Studying math in the morning or in the evening has no effect on a student's performance.

I know this claim might be a little unconventional. Most examples I have read in books and online are that something either increases or decreases. However, for the research I am currently doing, what's relevant it's to see if there's no change.

For what I have read, the null hypotheses should always have an equality and the alternative hypotheses an inequality. However, in this case, I want precisely the opposite.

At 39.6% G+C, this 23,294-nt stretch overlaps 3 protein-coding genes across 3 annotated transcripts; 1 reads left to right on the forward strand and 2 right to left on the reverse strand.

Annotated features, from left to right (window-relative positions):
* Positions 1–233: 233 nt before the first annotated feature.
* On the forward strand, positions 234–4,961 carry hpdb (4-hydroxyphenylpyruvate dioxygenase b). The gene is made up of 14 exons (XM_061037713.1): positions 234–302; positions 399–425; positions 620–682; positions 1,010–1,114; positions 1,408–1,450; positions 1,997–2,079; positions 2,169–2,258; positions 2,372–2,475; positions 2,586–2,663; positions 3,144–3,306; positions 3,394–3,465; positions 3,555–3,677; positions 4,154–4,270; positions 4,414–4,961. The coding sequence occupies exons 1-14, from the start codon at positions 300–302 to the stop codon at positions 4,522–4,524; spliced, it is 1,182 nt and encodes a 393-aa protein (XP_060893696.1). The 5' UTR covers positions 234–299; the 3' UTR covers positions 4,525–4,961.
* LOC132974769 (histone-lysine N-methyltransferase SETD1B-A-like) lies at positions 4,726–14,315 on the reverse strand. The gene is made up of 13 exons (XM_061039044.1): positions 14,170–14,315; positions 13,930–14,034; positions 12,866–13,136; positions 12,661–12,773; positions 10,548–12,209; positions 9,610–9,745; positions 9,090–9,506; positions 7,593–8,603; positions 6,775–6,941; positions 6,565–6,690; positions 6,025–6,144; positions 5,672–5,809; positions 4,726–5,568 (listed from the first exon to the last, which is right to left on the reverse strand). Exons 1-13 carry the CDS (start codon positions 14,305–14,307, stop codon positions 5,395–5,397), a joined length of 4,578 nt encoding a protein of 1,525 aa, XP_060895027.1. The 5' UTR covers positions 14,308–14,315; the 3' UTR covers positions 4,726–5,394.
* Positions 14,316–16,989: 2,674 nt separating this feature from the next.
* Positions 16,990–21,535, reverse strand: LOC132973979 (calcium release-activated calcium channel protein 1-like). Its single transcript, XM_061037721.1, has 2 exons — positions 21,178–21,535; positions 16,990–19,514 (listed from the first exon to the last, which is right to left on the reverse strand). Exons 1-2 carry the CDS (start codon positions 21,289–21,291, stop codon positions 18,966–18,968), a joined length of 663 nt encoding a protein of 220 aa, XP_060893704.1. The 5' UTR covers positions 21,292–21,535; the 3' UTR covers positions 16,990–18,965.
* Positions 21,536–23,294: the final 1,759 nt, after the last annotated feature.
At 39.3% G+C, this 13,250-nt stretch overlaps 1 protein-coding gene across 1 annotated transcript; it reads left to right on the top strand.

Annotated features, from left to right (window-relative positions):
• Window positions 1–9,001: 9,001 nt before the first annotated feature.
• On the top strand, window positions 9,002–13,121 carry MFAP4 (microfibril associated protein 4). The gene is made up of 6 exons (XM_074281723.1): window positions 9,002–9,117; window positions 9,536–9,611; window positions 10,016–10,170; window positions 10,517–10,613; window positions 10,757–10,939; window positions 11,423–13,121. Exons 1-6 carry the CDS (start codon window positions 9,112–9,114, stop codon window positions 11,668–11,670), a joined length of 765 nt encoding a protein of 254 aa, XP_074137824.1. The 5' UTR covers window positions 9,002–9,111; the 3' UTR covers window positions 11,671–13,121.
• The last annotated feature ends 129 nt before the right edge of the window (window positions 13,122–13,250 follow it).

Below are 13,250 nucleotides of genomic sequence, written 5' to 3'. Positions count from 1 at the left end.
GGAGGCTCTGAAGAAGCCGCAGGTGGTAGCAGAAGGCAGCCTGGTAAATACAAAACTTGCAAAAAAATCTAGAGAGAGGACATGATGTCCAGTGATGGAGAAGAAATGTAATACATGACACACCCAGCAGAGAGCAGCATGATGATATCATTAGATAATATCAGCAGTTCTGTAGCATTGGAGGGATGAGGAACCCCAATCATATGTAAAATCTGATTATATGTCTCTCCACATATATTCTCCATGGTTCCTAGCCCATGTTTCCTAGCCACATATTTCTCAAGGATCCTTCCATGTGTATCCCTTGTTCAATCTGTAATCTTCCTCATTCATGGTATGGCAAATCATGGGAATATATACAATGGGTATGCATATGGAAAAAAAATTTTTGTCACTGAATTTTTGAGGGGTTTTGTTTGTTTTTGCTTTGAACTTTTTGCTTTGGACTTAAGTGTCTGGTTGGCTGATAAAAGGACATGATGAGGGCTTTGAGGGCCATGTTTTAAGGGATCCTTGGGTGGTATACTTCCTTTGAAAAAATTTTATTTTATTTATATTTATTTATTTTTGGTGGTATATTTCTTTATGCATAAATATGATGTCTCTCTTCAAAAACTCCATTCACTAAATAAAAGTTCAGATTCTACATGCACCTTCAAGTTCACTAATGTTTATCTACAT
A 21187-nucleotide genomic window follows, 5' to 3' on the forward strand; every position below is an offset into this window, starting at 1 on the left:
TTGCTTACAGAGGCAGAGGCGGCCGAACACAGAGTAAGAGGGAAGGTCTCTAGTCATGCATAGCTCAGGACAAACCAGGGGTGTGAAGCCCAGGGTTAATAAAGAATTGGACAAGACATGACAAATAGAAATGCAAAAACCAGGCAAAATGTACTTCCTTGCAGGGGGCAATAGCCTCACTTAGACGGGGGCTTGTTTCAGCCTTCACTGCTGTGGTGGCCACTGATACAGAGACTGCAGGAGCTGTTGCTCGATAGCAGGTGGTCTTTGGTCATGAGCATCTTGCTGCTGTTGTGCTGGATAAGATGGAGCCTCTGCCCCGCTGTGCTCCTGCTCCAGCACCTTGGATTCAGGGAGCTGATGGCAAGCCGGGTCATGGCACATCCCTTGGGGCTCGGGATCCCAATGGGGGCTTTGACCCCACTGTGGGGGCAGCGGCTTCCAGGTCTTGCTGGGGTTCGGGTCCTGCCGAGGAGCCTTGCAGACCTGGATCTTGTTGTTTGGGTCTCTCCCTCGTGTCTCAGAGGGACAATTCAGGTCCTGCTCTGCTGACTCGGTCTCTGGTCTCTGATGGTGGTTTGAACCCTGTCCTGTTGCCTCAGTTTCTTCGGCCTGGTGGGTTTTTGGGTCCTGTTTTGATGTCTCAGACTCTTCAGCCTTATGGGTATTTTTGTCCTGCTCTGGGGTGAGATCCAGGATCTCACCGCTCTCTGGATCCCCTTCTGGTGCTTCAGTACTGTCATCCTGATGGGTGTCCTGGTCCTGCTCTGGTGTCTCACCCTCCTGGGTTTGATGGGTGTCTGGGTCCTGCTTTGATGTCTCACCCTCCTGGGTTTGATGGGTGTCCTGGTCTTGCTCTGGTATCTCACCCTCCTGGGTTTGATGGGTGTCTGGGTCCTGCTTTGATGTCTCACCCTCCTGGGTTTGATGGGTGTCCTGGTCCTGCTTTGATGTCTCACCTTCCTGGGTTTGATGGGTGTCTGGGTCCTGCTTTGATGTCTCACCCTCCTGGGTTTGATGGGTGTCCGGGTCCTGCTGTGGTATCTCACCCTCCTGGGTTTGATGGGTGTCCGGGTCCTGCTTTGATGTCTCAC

So, let's consider M as the test scores of people studying in the morning, and E the tests scores of people studying in the evening.

H0:M¯¯¯¯¯≠E¯¯¯¯

H1:M¯¯¯¯¯=E¯¯¯¯This formalization is what I though should be correct, since H1 is my claim (what I am trying to demonstrate) and H0 is the complement of that. However, it goes against the hypothesis formulation definition.

I think, in the end, what I am asking is how can one formalize hypotheses for an experiment that is designed to show no correlation between two levels of a factor?